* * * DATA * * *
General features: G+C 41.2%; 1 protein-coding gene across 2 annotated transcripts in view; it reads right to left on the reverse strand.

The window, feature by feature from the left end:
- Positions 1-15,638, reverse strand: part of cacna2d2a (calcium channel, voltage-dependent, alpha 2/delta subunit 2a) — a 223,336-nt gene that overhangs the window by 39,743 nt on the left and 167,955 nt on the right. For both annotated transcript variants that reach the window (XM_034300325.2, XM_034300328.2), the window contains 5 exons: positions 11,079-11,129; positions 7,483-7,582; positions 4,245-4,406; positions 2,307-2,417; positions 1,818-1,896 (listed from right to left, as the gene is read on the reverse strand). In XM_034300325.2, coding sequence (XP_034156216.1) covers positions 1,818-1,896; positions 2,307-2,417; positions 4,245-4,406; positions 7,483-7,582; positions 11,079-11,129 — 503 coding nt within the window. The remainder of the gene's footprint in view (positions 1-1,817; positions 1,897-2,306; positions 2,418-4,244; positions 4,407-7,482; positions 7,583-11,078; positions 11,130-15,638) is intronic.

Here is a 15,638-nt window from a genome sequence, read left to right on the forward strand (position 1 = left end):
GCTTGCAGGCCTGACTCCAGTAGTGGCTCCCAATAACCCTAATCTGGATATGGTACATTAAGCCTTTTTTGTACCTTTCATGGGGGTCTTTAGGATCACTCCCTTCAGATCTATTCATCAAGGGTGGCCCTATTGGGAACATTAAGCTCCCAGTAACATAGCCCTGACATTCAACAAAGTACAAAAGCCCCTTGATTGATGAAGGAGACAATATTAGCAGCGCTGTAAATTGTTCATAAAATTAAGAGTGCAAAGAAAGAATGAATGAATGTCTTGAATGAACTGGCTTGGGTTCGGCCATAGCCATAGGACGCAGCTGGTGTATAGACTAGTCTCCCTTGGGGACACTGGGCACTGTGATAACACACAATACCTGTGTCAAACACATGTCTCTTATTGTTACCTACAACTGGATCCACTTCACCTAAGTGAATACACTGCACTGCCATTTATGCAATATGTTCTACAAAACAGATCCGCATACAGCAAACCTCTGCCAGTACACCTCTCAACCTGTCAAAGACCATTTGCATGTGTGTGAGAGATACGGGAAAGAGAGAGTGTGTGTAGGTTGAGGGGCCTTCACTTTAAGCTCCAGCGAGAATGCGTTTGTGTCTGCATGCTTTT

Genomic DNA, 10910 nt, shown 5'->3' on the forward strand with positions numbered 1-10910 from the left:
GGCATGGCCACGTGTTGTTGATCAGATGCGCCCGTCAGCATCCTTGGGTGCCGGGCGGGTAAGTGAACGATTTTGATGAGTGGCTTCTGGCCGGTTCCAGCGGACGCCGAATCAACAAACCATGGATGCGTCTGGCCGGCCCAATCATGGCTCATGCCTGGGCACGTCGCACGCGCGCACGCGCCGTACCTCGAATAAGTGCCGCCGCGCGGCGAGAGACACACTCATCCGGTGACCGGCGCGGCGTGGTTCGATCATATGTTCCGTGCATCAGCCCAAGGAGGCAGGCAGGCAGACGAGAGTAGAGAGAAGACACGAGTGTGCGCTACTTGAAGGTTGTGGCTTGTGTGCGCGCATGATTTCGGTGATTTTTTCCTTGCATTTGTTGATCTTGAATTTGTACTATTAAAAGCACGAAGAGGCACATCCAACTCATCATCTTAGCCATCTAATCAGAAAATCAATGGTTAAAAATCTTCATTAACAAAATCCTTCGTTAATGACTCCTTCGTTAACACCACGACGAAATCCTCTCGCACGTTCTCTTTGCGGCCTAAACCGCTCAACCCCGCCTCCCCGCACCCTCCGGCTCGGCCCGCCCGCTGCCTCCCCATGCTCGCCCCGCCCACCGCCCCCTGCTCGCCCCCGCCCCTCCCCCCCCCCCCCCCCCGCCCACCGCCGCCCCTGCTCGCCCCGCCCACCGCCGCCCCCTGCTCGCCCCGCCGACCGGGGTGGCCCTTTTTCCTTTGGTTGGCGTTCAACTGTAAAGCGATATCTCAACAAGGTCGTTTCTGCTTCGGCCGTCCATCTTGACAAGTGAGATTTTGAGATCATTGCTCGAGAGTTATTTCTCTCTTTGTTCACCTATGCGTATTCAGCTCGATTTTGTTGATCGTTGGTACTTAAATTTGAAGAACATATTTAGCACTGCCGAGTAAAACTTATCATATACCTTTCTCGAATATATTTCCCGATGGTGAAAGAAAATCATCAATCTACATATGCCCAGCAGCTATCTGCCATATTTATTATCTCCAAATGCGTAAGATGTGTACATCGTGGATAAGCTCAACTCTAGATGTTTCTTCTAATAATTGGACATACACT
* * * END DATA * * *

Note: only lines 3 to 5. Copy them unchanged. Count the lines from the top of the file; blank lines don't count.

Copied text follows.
- Positions 1-15,638, reverse strand: part of cacna2d2a (calcium channel, voltage-dependent, alpha 2/delta subunit 2a) — a 223,336-nt gene that overhangs the window by 39,743 nt on the left and 167,955 nt on the right. For both annotated transcript variants that reach the window (XM_034300325.2, XM_034300328.2), the window contains 5 exons: positions 11,079-11,129; positions 7,483-7,582; positions 4,245-4,406; positions 2,307-2,417; positions 1,818-1,896 (listed from right to left, as the gene is read on the reverse strand). In XM_034300325.2, coding sequence (XP_034156216.1) covers positions 1,818-1,896; positions 2,307-2,417; positions 4,245-4,406; positions 7,483-7,582; positions 11,079-11,129 — 503 coding nt within the window. The remainder of the gene's footprint in view (positions 1-1,817; positions 1,897-2,306; positions 2,418-4,244; positions 4,407-7,482; positions 7,583-11,078; positions 11,130-15,638) is intronic.

Here is a 15,638-nt window from a genome sequence, read left to right on the forward strand (position 1 = left end):
GCTTGCAGGCCTGACTCCAGTAGTGGCTCCCAATAACCCTAATCTGGATATGGTACATTAAGCCTTTTTTGTACCTTTCATGGGGGTCTTTAGGATCACTCCCTTCAGATCTATTCATCAAGGGTGGCCCTATTGGGAACATTAAGCTCCCAGTAACATAGCCCTGACATTCAACAAAGTACAAAAGCCCCTTGATTGATGAAGGAGACAATATTAGCAGCGCTGTAAATTGTTCATAAAATTAAGAGTGCAAAGAAAGAATGAATGAATGTCTTGAATGAACTGGCTTGGGTTCGGCCATAGCCATAGGACGCAGCTGGTGTATAGACTAGTCTCCCTTGGGGACACTGGGCACTGTGATAACACACAATACCTGTGTCAAACACATGTCTCTTATTGTTACCTACAACTGGATCCACTTCACCTAAGTGAATACACTGCACTGCCATTTATGCAATATGTTCTACAAAACAGATCCGCATACAGCAAACCTCTGCCAGTACACCTCTCAACCTGTCAAAGACCATTTGCATGTGTGTGAGAGATACGGGAAAGAGAGAGTGTGTGTAGGTTGAGGGGCCTTCACTTTAAGCTCCAGCGAGAATGCGTTTGTGTCTGCATGCTTTT